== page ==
Monday, December 3, 2012

How to Nail an Interesting Presentation

Use Different Methods to Communicate

There are two parts to communication:

  •     What you say (the message)
  •     How you say it (the presentation)

The presentation you use to get your message across does not have to be verbal; in fact, using only verbal communication is, in my opinion, the most common mistake made when trying to present information.

Your message can be packaged in anything from a video or drama, to a picture or graph. Choosing which method you will use will take careful thought and planning.

It’s in the Presentation Details

My favorite form of communication is design; it really is true that a picture is worth a thousand words. Imagine a poorly designed business website which is unorganized, cluttered, and clearly hasn’t been updated in close to a decade.

At the bottom of the site, you read words like "professional, informed, expert, care, and value". The greatest writer in the world couldn’t redeem that website using words alone – its message is flawed based on its presentation.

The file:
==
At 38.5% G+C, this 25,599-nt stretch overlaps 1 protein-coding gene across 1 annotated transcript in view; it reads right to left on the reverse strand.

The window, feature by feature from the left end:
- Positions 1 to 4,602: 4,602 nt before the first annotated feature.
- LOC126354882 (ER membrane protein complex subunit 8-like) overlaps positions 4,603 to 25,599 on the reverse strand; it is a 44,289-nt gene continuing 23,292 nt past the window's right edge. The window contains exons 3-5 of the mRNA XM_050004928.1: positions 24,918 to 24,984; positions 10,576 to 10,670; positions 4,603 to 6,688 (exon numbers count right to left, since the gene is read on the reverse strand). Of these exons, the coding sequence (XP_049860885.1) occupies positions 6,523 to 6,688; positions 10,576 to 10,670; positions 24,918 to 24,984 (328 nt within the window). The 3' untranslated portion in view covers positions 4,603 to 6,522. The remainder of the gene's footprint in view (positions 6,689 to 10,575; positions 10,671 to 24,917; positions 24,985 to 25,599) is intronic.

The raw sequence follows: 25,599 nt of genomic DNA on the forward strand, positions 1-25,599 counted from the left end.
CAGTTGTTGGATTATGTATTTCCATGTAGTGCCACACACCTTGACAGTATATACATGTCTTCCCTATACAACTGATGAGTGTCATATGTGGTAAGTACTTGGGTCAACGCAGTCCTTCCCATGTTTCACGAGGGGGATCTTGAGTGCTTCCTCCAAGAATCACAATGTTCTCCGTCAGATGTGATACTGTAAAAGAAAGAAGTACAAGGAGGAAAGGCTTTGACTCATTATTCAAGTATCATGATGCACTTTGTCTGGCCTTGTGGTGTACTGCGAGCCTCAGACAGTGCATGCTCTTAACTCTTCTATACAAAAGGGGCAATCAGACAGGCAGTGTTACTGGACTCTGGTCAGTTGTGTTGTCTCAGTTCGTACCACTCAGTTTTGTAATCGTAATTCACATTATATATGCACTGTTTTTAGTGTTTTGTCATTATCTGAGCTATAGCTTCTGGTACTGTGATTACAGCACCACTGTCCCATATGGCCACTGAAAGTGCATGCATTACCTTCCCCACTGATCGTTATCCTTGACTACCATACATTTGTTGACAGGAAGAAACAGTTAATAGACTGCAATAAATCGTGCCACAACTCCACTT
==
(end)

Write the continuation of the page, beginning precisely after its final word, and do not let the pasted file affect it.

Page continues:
Whatever methods you use, it is always essential to look at every single aspect of your presentation and ask yourself "does this communicate my message effectively?"

Full-form Delivery

Even when you speak, only 10% of your communication is verbal. What you wear, your body language, your expressions, and your tone of voice are just as important as the words you say. This is a principle that is incredibly important to understand, as it changes your entire approach to how you present your message.

For example, studies have shown what within the first 12 seconds of an interview, the interviewer has gathered enough information about you to decide whether or not they want to hire you – a good thing to know if you are looking for a job right now.

Give It To Them Straight

The same thing applies to TV commercials, listeners at a conference or meeting, and people looking at advertisements. You have a very short time to communicate your points; so don’t bury your message too deep. The first thing someone hears or sees should clearly present your message to your audience just as much as your closing statement.

Preparation Time is Never Wasted Time